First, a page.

seen as consistently more important than the others, but the degree to which they are satisfied must be balanced in every instance (Faden et al., 1991).
Although screening programs are commonly thought of as either voluntary or mandatory, there is in fact a continuum of approaches that can be taken. Faden and colleagues (1991) characterize five types of programs: (1) completely mandatory, (2) conditionally mandatory, (3) routine without notification, (4) routine with notification, and (5) non-directive patient choice.1
In a completely mandatory program, a government agency requires citizens to undergo a screening test and sanctions those who do not comply. In public health screening programs, either providers or patients can be compelled to take action and suffer the consequences of not doing so. In addition, mandatory programs differ in the degree to which they are enforced, and the nature of the sanction for not complying. Enforcement and sanctions typically vary according to the agency upon which the mandate falls. State health departments can more easily enforce a policy requiring hospitals to test individuals than one requiring individuals to be tested because hospitals are subject to regulation, receive government funding, and regularly report a variety of performance measures.
In a conditionally mandatory program, either government or a private institution makes access to a designated service or opportunity contingent upon participation in the screening program. A prenatal care provider, for instance, could require women to undergo certain tests as a condition of receiving prenatal care.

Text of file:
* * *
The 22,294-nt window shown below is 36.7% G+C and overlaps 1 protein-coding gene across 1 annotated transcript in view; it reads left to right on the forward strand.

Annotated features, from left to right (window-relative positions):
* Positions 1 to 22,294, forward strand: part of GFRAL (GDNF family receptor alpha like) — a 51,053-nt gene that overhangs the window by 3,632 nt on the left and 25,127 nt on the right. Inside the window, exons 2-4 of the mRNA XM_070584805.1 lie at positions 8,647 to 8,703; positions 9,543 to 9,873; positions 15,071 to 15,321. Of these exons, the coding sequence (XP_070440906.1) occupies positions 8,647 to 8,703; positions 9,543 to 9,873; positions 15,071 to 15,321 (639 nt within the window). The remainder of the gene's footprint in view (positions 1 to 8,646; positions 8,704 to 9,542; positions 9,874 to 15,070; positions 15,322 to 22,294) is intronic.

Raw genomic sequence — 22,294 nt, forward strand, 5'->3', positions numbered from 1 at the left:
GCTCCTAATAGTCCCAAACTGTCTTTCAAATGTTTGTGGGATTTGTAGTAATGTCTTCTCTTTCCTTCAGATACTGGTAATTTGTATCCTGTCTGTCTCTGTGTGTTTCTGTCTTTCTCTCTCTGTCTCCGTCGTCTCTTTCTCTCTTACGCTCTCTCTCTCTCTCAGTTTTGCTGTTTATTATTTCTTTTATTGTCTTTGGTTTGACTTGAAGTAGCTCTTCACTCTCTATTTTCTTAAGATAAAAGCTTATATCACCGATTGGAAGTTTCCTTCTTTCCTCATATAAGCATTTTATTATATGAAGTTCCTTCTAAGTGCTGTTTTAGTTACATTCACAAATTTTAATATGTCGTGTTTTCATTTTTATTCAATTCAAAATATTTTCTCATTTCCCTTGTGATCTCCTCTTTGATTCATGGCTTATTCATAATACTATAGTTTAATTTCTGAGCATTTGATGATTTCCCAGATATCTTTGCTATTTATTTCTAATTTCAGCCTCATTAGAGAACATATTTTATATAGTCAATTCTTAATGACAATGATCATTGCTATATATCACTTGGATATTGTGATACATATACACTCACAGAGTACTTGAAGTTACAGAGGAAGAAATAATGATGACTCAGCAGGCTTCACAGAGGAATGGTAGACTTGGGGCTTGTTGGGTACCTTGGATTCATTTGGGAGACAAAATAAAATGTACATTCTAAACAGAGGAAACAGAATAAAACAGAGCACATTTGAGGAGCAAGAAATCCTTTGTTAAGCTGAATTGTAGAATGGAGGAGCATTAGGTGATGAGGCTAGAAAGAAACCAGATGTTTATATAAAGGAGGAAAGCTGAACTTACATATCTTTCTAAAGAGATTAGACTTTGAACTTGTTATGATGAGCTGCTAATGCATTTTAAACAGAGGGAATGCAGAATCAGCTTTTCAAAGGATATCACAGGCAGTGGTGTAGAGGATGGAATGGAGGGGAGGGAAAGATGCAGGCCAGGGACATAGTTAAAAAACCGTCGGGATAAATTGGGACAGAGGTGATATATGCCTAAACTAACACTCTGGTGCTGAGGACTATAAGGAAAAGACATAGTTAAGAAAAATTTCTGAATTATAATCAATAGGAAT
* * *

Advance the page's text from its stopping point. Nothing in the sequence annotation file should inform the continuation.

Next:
Individuals in a routine without notification program are routinely and automatically tested unless they expressly ask that the test not be done.
Participants in a routine with notification program are informed that a certain test is a standard part of prenatal care, and that they have the right to refuse before the testing is done. Most women will be tested unless they explicitly opt out. Written informed consent is not necessary, but providers might want to document patient refusals in order to protect themselves from malpractice liability.
In a non-directive patient choice program individuals are provided information about the test, and the choice about whether to be tested is left to them. Patients actively must choose to be tested, and if they do not opt to be tested, the default is that no testing will occur. This type of program is the model typically employed in the context of genetic counseling where it is labeled "non-directive counseling." This also is the model used by HIV anonymous test sites.
While routine with notification and routine without notification programs,